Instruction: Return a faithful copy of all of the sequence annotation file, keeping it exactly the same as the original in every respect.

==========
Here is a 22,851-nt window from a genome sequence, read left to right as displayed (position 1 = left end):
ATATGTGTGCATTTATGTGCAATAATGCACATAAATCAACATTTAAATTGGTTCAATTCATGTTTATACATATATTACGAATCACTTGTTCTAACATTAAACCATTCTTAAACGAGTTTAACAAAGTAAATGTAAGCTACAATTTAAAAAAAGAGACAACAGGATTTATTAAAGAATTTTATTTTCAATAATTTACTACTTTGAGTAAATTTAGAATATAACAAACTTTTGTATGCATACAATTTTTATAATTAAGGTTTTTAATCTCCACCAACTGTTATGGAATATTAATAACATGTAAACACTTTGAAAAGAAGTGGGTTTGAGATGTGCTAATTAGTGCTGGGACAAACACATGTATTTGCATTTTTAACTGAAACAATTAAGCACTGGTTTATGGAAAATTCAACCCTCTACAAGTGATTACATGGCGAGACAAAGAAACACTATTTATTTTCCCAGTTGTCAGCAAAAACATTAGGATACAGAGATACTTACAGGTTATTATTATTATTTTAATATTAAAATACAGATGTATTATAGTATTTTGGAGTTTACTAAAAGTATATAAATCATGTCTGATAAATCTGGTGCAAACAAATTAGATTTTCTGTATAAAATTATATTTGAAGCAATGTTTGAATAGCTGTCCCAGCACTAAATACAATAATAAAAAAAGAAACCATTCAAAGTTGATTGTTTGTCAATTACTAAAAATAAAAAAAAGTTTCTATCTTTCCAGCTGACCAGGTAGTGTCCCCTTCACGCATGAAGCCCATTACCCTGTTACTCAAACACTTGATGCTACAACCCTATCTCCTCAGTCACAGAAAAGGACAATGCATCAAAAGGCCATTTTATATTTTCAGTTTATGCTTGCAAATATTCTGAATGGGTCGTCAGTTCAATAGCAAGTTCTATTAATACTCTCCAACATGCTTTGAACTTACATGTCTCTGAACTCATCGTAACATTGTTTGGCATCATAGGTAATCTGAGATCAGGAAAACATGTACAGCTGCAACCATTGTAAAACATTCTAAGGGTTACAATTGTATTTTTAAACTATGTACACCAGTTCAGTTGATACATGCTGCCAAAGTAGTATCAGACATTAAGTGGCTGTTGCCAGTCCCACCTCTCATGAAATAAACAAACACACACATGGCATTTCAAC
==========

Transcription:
Here is a 22,851-nt window from a genome sequence, read left to right as displayed (position 1 = left end):
ATATGTGTGCATTTATGTGCAATAATGCACATAAATCAACATTTAAATTGGTTCAATTCATGTTTATACATATATTACGAATCACTTGTTCTAACATTAAACCATTCTTAAACGAGTTTAACAAAGTAAATGTAAGCTACAATTTAAAAAAAGAGACAACAGGATTTATTAAAGAATTTTATTTTCAATAATTTACTACTTTGAGTAAATTTAGAATATAACAAACTTTTGTATGCATACAATTTTTATAATTAAGGTTTTTAATCTCCACCAACTGTTATGGAATATTAATAACATGTAAACACTTTGAAAAGAAGTGGGTTTGAGATGTGCTAATTAGTGCTGGGACAAACACATGTATTTGCATTTTTAACTGAAACAATTAAGCACTGGTTTATGGAAAATTCAACCCTCTACAAGTGATTACATGGCGAGACAAAGAAACACTATTTATTTTCCCAGTTGTCAGCAAAAACATTAGGATACAGAGATACTTACAGGTTATTATTATTATTTTAATATTAAAATACAGATGTATTATAGTATTTTGGAGTTTACTAAAAGTATATAAATCATGTCTGATAAATCTGGTGCAAACAAATTAGATTTTCTGTATAAAATTATATTTGAAGCAATGTTTGAATAGCTGTCCCAGCACTAAATACAATAATAAAAAAAGAAACCATTCAAAGTTGATTGTTTGTCAATTACTAAAAATAAAAAAAAGTTTCTATCTTTCCAGCTGACCAGGTAGTGTCCCCTTCACGCATGAAGCCCATTACCCTGTTACTCAAACACTTGATGCTACAACCCTATCTCCTCAGTCACAGAAAAGGACAATGCATCAAAAGGCCATTTTATATTTTCAGTTTATGCTTGCAAATATTCTGAATGGGTCGTCAGTTCAATAGCAAGTTCTATTAATACTCTCCAACATGCTTTGAACTTACATGTCTCTGAACTCATCGTAACATTGTTTGGCATCATAGGTAATCTGAGATCAGGAAAACATGTACAGCTGCAACCATTGTAAAACATTCTAAGGGTTACAATTGTATTTTTAAACTATGTACACCAGTTCAGTTGATACATGCTGCCAAAGTAGTATCAGACATTAAGTGGCTGTTGCCAGTCCCACCTCTCATGAAATAAACAAACACACACATGGCATTTCAAC